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The Latest on Internet Pharmacies, Supplements, Designer Drugs,
and Other High-Risk Merchants

UK Pharmacy Chemist-4-U Offering “Premium Members” Back Door to Controlled Drugs

NOTE: Since the publication of this post, Chemist-4-U has discontinued the activity described in this blog and is no longer classified as "rogue" by LegitScript. We have granted probationary certification status to this pharmacy after a comprehensive review, and are continuing to monitor the pharmacy and its website to ensure that it is only shipping within the UK or other jurisdictions where it is specifically authorized to do so, and that all of its activities are in compliance with the law.


Today, we’re releasing an exposé of a registered pharmacy in the UK, Chemist4U, also known as Innox Trading.

Chemist4U Back Door to Controlled Drugs

Chemist4U "Premium Member" Back Door to Controlled Drugs

Chemist4U, at first blush, appears to be a legitimate pharmacy in the UK. It’s registered with the GPhC. It displays the registration seal offered by the GPhC, as well as a Trustwave “Trusted Commerce” seal and the EU Common Logo, a seal of approval granted by EU governments attesting that the internet pharmacy “website is operating legally.” And indeed, if you go to the homepage, nothing seems amiss: the pharmacy sells a variety of products (mostly OTC), and the prescription drugs are all of the non-controlled variety, including Cialis, Tamiflu, and Champix.

Adding to the pharmacy’s apparent legitimacy, chemist-4-u.com makes it all but impossible to order prescription drugs if you aren’t in the UK — a good thing, since it’s licensed nowhere else.

But there’s another internet pharmacy hiding within the chemist-4-u.com domain name: premium.chemist-4-u.com. Marketed as a “Premium Members Club,” we compared it to an invite-only champagne room at a “gentlemen’s club” — one that in this case, gives premium members outside of the UK access to controlled substances like Xanax and Valium, without requiring them to visit a doctor. Our report says:

Like the VIP room in a strip club, the pharmacy’s “Premium Members Club” accessible on this subdomain grants its members certain opportunities that are unavailable to everyday, walk-in customers. This includes the ability to buy controlled drugs (addictive medicines) including Xanax, Ambien, dihydrocodeine, and Klonopin — drugs unavailable on the seemingly legitimate homepage — without a valid prescription based on a prior in-person medical evaluation by the prescriber.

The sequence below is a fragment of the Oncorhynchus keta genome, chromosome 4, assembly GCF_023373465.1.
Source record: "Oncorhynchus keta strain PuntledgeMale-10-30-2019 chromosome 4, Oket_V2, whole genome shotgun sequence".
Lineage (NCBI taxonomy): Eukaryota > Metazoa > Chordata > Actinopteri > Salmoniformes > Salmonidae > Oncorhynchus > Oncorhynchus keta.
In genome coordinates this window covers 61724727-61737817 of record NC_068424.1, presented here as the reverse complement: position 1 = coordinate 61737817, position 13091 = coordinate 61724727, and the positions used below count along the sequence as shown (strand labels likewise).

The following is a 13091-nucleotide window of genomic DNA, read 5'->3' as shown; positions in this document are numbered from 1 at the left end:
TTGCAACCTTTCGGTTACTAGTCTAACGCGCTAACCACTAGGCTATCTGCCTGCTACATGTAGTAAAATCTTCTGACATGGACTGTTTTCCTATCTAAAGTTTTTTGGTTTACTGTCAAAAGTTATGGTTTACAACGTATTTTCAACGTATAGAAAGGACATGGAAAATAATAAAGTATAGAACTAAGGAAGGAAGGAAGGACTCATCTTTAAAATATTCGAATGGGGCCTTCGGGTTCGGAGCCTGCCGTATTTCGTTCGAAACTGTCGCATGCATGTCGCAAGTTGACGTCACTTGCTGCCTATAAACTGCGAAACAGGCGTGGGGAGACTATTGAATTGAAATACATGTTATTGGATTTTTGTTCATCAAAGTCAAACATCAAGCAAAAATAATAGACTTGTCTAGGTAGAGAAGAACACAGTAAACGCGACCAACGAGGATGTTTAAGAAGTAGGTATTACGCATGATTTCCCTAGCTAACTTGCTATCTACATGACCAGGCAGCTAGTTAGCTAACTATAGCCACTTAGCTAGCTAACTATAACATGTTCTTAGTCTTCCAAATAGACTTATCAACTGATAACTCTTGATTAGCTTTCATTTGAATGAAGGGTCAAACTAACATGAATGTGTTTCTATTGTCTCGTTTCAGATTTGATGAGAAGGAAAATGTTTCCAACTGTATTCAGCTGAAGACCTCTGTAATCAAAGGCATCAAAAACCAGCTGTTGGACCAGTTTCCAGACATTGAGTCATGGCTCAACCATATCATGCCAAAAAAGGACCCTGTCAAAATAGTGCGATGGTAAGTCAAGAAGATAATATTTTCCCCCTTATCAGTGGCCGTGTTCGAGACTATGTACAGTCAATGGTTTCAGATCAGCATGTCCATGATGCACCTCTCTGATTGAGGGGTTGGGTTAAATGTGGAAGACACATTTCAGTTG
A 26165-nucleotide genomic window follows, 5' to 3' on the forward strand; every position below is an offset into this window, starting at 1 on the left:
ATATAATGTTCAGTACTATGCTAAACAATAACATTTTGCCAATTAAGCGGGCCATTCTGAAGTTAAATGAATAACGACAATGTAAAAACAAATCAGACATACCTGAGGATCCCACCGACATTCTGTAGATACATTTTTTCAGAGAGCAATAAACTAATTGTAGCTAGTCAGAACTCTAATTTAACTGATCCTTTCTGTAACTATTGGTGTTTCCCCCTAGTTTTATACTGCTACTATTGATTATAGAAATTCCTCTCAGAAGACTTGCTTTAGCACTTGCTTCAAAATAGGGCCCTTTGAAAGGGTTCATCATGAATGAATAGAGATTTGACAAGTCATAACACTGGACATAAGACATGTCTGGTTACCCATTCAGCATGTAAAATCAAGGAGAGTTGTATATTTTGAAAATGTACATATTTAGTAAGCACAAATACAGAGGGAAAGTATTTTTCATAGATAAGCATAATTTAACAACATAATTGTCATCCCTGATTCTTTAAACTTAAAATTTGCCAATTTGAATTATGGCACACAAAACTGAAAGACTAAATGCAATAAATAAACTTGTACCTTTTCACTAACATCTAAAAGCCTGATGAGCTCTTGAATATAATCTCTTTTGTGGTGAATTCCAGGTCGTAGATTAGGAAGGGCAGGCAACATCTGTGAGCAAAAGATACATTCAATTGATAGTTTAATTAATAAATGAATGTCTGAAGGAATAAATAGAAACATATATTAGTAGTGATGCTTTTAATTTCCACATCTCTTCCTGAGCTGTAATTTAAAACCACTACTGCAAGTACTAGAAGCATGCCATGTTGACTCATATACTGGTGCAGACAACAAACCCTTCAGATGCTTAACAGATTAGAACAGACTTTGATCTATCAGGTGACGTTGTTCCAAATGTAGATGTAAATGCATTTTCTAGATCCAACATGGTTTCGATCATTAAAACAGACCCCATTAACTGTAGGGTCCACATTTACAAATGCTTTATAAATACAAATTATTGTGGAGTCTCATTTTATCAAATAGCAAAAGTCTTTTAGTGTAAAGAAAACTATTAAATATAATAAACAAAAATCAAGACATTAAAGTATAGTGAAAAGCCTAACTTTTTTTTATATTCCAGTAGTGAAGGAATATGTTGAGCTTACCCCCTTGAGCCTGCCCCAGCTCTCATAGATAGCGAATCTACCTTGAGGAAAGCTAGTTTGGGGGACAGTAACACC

And by contrast, the Premium Members Club makes it impossible to select the UK as a shipping destination, primarily focusing on the US and a handful of other countries. As we explain in our report:

(It’s) a classic move by rogue internet pharmacies: operate legally where the pharmacy is domiciled and registered, but target other countries with illegal drug sales. After all, what reason would a pharmacy registered and located in the UK have for serving customers everywhere except the UK?

The reason is simple: being physically located and registered in the UK, Chemist4U wants to reduce the risk of losing its license or facing law enforcement action, so it makes sure to only illegally sell controlled drugs to other countries. If someone outside of the UK overdoses or dies, Chemist4U can argue that the UK authorities have no jurisdiction to consider the matter. Conversely, Chemist4U may hope to argue that it is outside of the jurisdiction of the US Drug Enforcement Administration, Food and Drug Administration and their counterparts in other countries, and can therefore ignore those countries’ laws and regulations, shipping controlled drugs without a valid prescription to customers in those countries with impunity.

Chemist4U, it seems, has been caught.

There are a few problems with this. First, most obviously, Chemist4U is selling controlled substances without a valid prescription, which has been a big contributing factor to our opioid abuse problem in the US, and overdoses and deaths in the UK. And, in the US, it’s a felony offense.

Second, however, is the pharmacy’s use of the EU Common Logo, which is provided by UK regulators and assures patients, payment providers (in this case, SagePay), and other e-commerce companies that the online pharmacy is “operating legally.” Simply put, UK regulators need to do a better job monitoring for this sort of behavior. After all, payment providers are being told that they can rely on the EU Common Logo as proof of legality. In this case, it’s not accurate.

Transaction laundering comes in several flavors: one of them is when a merchant essentially launders transactions for itself, setting up a hidden payment page that the payment provider likely never saw and never underwrote. It’s one good reason for payment providers to use LegitScript not just for pharmacy merchant certification and monitoring purposes, but for all of their merchant monitoring needs.